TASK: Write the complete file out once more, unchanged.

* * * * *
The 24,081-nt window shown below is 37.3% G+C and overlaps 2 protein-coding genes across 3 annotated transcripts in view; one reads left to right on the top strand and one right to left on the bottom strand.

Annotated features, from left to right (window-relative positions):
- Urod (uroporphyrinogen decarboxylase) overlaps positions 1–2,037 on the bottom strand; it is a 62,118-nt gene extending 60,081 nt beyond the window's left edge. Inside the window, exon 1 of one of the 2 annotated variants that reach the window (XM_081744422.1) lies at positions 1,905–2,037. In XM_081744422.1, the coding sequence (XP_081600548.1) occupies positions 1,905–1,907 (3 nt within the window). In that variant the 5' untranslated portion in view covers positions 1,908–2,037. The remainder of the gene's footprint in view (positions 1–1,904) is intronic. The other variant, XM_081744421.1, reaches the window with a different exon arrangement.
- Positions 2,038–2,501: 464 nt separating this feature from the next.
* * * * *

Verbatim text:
The 24,081-nt window shown below is 37.3% G+C and overlaps 2 protein-coding genes across 3 annotated transcripts in view; one reads left to right on the top strand and one right to left on the bottom strand.

Annotated features, from left to right (window-relative positions):
- Urod (uroporphyrinogen decarboxylase) overlaps positions 1–2,037 on the bottom strand; it is a 62,118-nt gene extending 60,081 nt beyond the window's left edge. Inside the window, exon 1 of one of the 2 annotated variants that reach the window (XM_081744422.1) lies at positions 1,905–2,037. In XM_081744422.1, the coding sequence (XP_081600548.1) occupies positions 1,905–1,907 (3 nt within the window). In that variant the 5' untranslated portion in view covers positions 1,908–2,037. The remainder of the gene's footprint in view (positions 1–1,904) is intronic. The other variant, XM_081744421.1, reaches the window with a different exon arrangement.
- Positions 2,038–2,501: 464 nt separating this feature from the next.